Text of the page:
If Hit & Run is accurate and what Nicky Hager and Jon Stephenson have written is true, then there has been a massive deceit of the New Zealand public.

If true, it should spell the end of the Special Air Service's aura of secrecy because - again if true - it has been so badly misused that it cannot be allowed to continue.

There must be an inquiry to find out where the truth lies. It should be announced this week.

The broad allegation is that the SAS designed and led a raid which led to civilian deaths and casualties and then conspired to cover it up, misleading New Zealanders and possibly even the politicians who defended them publicly.


Former Prime Minister John Key put himself on the line over the raid, assuring New Zealand there were no civilian deaths and that the people killed were combatants.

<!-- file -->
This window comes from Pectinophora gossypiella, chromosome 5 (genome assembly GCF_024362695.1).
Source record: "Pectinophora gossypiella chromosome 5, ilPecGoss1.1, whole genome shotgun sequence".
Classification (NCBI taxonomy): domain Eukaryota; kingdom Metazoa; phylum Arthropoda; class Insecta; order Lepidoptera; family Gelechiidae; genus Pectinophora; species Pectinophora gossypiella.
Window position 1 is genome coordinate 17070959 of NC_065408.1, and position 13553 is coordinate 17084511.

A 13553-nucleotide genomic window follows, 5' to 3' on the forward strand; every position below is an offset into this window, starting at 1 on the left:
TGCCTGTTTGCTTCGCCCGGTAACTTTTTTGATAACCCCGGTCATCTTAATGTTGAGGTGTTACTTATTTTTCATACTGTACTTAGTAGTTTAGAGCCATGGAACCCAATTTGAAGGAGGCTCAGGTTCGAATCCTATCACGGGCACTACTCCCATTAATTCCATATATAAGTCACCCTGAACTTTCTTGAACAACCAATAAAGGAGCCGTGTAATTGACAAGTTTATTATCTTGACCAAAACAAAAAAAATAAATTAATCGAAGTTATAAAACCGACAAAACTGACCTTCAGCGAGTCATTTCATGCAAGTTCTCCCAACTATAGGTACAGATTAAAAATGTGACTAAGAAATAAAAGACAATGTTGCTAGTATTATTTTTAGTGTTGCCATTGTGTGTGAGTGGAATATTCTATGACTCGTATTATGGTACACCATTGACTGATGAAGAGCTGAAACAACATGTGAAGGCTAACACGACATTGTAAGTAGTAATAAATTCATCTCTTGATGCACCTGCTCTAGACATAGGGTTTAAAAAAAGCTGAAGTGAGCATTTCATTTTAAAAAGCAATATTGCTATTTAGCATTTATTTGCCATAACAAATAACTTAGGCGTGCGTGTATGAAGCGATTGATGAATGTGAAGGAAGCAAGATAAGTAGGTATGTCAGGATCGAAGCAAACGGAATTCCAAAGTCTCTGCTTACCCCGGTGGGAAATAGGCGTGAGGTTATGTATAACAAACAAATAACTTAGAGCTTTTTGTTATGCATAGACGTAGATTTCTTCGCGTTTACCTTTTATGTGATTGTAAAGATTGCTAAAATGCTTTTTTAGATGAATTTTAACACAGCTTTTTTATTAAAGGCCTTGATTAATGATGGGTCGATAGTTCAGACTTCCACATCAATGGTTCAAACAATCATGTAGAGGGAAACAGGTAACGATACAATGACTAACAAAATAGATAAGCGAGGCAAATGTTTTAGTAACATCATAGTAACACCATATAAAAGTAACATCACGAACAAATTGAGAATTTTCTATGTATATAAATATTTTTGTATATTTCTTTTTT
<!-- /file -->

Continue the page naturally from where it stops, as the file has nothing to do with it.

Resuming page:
Hager and Stephenson say they don't know what he knew - they say he may have been misled into giving the assurances he did.

An inquiry is essential because their version of events - meticulous as it appears - is so different from the official record, of which no details have ever been released publicly.

Citing operational secrecy, the NZ Defence Force has given no index-filled, tabulated and sourced accounts of their activities.

In contrast, Hit & Run sources each claim and statement. The book appears to make its own case for trust.

It is essential for the health of our military and the trust it needs from the public to find the truth.